E.C. Andrews (1870-1948)

"Andrews had immense energy, and almost all his fieldwork, including the Broken Hill project, was carried out on foot."

Ernest Clayton Andrews was Government Geologist of New South Wales between 1920 and 1930, during which time he published two of his most important works, The Geology of the Broken Hill District and The Mineral Industry of New South Wales. Influenced by Edgeworth David while studying for his B.A. at Sydney University, Andrews abandoned school teaching (at Bathurst) in 1898, and after presenting his first paper on the geology of the Bathurst region went to Fiji (unpaid!) to collect data on the coral reefs for Alexander Agassiz of Harvard.

He joined the NSW Department of Mines and Agriculture in 1899, and while undertaking a variety of mapping projects within the state was also able to work on the Barrier Reef and in New Zealand. His publications on glaciation attracted considerable attention. In 1908 Andrews was invited to the USA by G.K. Gilbert, spending time with Gilbert in the Californian Sierras, and later meeting other prominent geologists, including the geomorphologist, W.M. Davis.

This visit had a profound influence on Andrews, and he adopted many of the ideas of Davis and Gilbert in studying the geomorphology of eastern Australia, introducing the concept of a rapid uplift in the late Pliocene ("the Kosciusko Uplift") which remained a piece of fixed dogma for Australian geologists well into the 1980s. Between 1910 and 1920 Andrews also developed some important ideas on erosion and on the relation between geology and botany. Andrews's emphasis on the significance of structural geology in the study of ore bodies was also profoundly stimulating, and he presented a number of papers on such matters, particularly at international meetings.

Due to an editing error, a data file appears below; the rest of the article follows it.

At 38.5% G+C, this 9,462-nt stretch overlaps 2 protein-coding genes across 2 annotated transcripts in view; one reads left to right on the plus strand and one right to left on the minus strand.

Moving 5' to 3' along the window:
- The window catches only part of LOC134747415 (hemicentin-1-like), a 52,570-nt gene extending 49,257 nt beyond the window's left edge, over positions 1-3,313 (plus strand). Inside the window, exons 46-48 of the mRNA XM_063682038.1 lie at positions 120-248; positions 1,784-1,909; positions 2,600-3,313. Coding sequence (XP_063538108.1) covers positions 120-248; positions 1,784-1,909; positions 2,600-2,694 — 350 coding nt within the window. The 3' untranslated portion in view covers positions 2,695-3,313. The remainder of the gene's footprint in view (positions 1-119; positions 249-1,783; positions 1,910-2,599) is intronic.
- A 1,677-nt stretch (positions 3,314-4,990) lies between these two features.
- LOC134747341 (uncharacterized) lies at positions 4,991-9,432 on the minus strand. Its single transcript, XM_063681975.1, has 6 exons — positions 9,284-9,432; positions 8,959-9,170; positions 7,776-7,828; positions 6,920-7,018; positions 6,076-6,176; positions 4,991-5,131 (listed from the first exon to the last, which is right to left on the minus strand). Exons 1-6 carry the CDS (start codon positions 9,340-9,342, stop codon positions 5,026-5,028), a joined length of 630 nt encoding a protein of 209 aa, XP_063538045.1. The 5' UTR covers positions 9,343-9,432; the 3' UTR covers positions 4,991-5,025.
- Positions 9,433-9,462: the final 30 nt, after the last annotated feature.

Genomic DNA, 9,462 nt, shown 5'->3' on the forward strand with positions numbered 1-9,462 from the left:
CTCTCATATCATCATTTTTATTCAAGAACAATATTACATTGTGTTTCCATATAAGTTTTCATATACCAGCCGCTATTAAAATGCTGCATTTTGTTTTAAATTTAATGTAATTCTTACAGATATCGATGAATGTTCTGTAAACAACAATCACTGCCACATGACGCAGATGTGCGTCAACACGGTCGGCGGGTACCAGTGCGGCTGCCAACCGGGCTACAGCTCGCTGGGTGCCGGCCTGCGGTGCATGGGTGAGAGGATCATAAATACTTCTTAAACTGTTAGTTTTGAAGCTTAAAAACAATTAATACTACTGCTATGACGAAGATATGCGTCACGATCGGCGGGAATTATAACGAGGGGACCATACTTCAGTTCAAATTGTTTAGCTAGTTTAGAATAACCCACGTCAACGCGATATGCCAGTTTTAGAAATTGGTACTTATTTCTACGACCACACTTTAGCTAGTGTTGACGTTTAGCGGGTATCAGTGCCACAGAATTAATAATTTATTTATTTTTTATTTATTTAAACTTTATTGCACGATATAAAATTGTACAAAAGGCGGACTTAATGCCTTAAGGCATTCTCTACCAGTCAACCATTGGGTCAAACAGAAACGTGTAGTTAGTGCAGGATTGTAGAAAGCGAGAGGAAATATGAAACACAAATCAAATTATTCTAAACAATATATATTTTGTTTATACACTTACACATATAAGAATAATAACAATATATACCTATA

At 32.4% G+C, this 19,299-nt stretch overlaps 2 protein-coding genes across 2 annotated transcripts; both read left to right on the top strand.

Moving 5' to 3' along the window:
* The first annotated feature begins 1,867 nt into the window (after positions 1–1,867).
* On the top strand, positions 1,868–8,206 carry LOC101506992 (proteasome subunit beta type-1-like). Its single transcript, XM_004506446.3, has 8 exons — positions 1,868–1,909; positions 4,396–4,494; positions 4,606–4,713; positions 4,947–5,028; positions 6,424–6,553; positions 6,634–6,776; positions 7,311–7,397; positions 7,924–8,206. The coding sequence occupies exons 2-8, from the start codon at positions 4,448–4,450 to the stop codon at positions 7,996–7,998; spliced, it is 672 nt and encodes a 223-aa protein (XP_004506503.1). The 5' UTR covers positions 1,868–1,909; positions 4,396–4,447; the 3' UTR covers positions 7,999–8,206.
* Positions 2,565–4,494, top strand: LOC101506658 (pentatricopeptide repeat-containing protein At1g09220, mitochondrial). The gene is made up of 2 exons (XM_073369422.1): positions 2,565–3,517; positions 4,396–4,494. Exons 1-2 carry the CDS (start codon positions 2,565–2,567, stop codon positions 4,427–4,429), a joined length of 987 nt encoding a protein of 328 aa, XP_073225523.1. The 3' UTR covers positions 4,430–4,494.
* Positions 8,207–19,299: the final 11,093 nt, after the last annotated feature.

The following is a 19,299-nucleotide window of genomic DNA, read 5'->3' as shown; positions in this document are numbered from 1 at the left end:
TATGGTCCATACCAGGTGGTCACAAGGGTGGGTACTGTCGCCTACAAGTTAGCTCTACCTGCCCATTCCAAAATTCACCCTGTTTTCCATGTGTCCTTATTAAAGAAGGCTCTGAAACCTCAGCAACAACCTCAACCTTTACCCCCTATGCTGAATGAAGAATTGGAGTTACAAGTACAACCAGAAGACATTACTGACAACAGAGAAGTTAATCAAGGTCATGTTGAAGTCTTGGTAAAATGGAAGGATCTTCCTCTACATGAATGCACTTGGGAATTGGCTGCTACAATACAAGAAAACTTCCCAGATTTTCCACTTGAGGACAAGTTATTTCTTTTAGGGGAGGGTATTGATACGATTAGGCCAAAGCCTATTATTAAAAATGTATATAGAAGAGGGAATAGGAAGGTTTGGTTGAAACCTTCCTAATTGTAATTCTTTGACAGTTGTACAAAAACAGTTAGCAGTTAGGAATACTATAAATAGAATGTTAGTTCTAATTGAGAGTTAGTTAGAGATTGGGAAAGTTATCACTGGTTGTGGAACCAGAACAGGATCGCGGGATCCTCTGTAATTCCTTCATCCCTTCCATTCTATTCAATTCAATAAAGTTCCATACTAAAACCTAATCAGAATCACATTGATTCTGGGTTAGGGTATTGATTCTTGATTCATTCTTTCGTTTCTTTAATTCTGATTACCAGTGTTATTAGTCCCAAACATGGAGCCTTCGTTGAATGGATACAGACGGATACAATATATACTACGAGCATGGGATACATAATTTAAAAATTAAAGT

Andrews had immense energy, and almost all his fieldwork, including the Broken Hill project, was carried out on foot. Even after six solid days in the field there each week he usually tried to cajole his junior staff to join him for "geological picnics" on Sundays! The late Alan Voisey recalled that in Sydney Andrews liked to invite younger members of staff home for a good (but abstemious) dinner, play classical records at maximum volume, and beat them all at table tennis!

Despite such diversions Andrews played a major part in many scientific organisations, including the Royal and Linnean Societies of NSW, ANZAAS, AustIMM, Australian Museum, Australian National Research Council, International Ocanographic Committee, Pacific Science Congress. His international reputation was important in spreading the word about Australian ore deposits and landscapes.